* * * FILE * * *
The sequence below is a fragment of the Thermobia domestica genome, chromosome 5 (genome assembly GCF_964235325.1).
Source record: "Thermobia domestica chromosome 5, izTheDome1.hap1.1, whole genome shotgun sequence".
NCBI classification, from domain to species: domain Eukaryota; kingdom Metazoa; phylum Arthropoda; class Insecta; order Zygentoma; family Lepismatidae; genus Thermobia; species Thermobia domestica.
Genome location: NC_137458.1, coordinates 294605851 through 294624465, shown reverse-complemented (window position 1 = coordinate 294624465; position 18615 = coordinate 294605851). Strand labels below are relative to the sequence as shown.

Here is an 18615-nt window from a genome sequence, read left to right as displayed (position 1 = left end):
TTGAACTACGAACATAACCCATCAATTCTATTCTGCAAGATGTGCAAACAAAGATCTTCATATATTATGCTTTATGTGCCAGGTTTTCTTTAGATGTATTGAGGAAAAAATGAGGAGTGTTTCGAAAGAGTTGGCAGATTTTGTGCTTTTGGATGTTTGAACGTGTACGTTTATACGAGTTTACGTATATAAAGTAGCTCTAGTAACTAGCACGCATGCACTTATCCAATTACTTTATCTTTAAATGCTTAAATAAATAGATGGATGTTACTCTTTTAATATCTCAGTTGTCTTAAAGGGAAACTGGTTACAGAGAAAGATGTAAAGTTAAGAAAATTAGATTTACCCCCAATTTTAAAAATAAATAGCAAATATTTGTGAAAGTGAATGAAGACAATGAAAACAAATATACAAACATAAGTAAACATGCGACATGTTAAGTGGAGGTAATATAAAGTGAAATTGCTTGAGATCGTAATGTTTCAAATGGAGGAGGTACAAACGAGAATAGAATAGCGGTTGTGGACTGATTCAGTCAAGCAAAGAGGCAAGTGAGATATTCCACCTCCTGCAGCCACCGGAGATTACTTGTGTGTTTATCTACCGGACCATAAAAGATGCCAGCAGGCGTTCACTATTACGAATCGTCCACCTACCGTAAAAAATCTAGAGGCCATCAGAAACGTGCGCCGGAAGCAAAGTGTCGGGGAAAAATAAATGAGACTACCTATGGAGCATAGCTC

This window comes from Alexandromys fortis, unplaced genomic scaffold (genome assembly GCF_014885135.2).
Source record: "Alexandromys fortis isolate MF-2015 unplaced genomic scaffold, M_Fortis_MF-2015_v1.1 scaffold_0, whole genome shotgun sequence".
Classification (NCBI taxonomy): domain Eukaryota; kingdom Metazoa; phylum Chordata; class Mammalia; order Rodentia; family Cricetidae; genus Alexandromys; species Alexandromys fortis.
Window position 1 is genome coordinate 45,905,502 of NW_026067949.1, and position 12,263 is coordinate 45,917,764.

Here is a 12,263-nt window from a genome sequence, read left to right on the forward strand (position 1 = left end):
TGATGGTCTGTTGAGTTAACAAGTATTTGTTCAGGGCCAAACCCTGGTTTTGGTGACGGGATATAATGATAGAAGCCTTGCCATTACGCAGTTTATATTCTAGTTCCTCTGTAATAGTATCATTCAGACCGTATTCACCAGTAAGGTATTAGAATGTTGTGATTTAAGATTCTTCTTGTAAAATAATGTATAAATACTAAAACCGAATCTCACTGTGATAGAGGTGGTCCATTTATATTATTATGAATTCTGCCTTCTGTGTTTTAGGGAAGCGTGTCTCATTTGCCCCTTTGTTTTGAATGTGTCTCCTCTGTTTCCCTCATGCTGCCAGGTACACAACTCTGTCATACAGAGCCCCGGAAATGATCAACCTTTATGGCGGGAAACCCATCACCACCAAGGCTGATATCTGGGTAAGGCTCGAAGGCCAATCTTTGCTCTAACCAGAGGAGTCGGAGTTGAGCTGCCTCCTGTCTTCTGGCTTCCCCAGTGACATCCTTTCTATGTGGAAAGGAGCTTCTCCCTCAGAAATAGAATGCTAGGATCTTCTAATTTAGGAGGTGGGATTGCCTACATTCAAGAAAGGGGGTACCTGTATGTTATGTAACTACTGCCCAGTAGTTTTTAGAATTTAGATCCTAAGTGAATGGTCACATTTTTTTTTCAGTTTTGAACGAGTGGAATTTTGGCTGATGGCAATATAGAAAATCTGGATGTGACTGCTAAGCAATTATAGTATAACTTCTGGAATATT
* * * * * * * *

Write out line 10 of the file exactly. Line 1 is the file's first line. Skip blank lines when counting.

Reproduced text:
Window position 1 is genome coordinate 45,905,502 of NW_026067949.1, and position 12,263 is coordinate 45,917,764.